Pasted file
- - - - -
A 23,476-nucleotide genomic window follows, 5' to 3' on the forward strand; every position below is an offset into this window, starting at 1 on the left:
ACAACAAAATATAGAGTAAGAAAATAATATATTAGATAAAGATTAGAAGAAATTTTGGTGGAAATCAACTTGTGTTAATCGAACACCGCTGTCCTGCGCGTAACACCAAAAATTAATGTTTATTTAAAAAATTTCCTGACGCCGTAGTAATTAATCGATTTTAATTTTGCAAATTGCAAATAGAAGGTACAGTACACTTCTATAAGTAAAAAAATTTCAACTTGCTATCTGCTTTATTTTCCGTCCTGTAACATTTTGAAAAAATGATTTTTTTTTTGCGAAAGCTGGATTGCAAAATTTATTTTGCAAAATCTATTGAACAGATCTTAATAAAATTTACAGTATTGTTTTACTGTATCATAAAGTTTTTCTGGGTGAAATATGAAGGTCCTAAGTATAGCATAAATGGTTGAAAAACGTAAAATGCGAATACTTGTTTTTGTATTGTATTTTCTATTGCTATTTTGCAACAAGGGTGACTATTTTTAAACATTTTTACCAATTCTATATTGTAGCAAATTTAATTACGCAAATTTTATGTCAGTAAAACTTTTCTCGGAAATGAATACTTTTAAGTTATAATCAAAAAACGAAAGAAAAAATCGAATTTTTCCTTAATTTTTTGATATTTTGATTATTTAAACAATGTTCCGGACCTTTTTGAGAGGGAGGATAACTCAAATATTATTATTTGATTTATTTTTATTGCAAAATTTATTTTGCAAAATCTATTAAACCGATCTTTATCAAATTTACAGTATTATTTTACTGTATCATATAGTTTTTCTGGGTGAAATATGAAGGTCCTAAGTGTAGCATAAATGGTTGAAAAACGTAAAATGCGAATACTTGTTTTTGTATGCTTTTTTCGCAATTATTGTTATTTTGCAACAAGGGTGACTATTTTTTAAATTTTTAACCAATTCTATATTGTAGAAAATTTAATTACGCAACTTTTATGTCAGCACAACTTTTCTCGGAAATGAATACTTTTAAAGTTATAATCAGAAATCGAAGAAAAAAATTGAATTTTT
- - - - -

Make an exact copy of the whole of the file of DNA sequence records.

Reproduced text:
A 23,476-nucleotide genomic window follows, 5' to 3' on the forward strand; every position below is an offset into this window, starting at 1 on the left:
ACAACAAAATATAGAGTAAGAAAATAATATATTAGATAAAGATTAGAAGAAATTTTGGTGGAAATCAACTTGTGTTAATCGAACACCGCTGTCCTGCGCGTAACACCAAAAATTAATGTTTATTTAAAAAATTTCCTGACGCCGTAGTAATTAATCGATTTTAATTTTGCAAATTGCAAATAGAAGGTACAGTACACTTCTATAAGTAAAAAAATTTCAACTTGCTATCTGCTTTATTTTCCGTCCTGTAACATTTTGAAAAAATGATTTTTTTTTTGCGAAAGCTGGATTGCAAAATTTATTTTGCAAAATCTATTGAACAGATCTTAATAAAATTTACAGTATTGTTTTACTGTATCATAAAGTTTTTCTGGGTGAAATATGAAGGTCCTAAGTATAGCATAAATGGTTGAAAAACGTAAAATGCGAATACTTGTTTTTGTATTGTATTTTCTATTGCTATTTTGCAACAAGGGTGACTATTTTTAAACATTTTTACCAATTCTATATTGTAGCAAATTTAATTACGCAAATTTTATGTCAGTAAAACTTTTCTCGGAAATGAATACTTTTAAGTTATAATCAAAAAACGAAAGAAAAAATCGAATTTTTCCTTAATTTTTTGATATTTTGATTATTTAAACAATGTTCCGGACCTTTTTGAGAGGGAGGATAACTCAAATATTATTATTTGATTTATTTTTATTGCAAAATTTATTTTGCAAAATCTATTAAACCGATCTTTATCAAATTTACAGTATTATTTTACTGTATCATATAGTTTTTCTGGGTGAAATATGAAGGTCCTAAGTGTAGCATAAATGGTTGAAAAACGTAAAATGCGAATACTTGTTTTTGTATGCTTTTTTCGCAATTATTGTTATTTTGCAACAAGGGTGACTATTTTTTAAATTTTTAACCAATTCTATATTGTAGAAAATTTAATTACGCAACTTTTATGTCAGCACAACTTTTCTCGGAAATGAATACTTTTAAAGTTATAATCAGAAATCGAAGAAAAAAATTGAATTTTT